Detecting disseminated Mycobacterium avium complex infections in HIV- positive patients: The usefulness of bone marrow trephine biopsy specimens, aspirate cultures, and blood cultures

Jerry Hussong, Lance R. Peterson*, John R. Warren, Lo Ann C. Peterson

*Corresponding author for this work

Research output: Contribution to journalArticlepeer-review

16 Scopus citations

Abstract

Disseminated Mycobacterium avium complex (MAC) infections are common in patients with acquired immunodeficiency syndrome (AIDS). These patients frequently seek care with fever accompanied by generalized systemic symptoms and undergo bone marrow biopsy. It is our practice to stain all bone marrow trephine biopsy specimens from patients infected with HIV for acid-fast bacilli (AFB). We evaluated this practice by comparing the sensitivity and turnaround time for detection of MAC by biopsy specimen staining, bone marrow aspirate culture, and blood culture. Bone marrow trephine biopsy specimens with corresponding bone marrow aspirate and blood cultures from 86 HIV- positive patients were reviewed. Of the 86 patients, 30 had positive results for disseminated MAC infection, and all 30 of those patients had positive blood cultures. Bone marrow aspirate cultures identified 17 MAC-positive cases, and AFB staining of the biopsy specimen identified 9. The mean times to detection of MAC positivity were 1.1 days for AFB staining of the biopsy specimen, 19 days for bone marrow aspirate culture, and 16 days for blood culture. While AFB staining of biopsy specimens was the least sensitive of the detection methods, it was useful for the rapid diagnosis of disseminated MAC infection, allowing for prompt initiation by antimycobacterial therapy in one third of patients.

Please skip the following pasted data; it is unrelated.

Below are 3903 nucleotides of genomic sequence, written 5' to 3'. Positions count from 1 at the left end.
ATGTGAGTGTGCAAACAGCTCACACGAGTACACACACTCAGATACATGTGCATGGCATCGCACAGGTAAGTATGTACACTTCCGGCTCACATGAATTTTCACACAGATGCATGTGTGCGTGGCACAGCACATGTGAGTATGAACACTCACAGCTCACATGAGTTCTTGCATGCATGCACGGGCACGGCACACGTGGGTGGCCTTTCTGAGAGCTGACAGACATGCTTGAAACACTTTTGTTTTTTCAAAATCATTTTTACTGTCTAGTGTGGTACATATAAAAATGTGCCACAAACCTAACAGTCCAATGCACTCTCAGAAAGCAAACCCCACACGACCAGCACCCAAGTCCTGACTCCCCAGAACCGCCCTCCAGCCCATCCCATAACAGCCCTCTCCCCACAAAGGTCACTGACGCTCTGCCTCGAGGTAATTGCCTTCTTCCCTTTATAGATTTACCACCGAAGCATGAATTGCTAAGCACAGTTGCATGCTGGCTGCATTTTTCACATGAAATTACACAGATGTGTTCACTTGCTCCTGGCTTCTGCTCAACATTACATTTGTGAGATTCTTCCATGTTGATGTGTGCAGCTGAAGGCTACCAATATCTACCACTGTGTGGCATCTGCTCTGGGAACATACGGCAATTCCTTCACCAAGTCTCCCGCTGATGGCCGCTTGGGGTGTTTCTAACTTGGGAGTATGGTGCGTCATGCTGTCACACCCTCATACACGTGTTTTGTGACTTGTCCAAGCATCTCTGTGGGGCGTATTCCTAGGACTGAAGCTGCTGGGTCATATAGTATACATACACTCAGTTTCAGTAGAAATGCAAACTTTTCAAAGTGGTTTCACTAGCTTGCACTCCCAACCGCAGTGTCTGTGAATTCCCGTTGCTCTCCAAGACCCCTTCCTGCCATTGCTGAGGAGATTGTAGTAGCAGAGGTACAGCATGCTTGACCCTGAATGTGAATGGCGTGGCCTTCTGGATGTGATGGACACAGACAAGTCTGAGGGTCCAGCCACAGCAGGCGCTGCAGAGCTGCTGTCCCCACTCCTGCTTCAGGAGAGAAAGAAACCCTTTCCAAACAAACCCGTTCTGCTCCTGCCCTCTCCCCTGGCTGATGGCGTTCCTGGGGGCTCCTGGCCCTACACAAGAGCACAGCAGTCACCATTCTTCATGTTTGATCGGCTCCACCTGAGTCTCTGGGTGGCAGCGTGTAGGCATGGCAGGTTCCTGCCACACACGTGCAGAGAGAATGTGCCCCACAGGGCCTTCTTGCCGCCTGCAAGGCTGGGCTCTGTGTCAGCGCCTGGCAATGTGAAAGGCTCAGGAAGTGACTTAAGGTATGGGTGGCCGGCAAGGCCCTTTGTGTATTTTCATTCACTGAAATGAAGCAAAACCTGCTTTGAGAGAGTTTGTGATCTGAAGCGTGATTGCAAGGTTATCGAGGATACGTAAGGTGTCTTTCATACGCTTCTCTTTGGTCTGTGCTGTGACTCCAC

Original languageEnglish (US)
Pages (from-to)806-809
Number of pages4
JournalAmerican journal of clinical pathology
Volume110
Issue number6
DOIs
StatePublished - Dec 1998

Keywords

  • AIDS
  • Granuloma
  • Mycobacterium avium complex

ASJC Scopus subject areas

  • Pathology and Forensic Medicine

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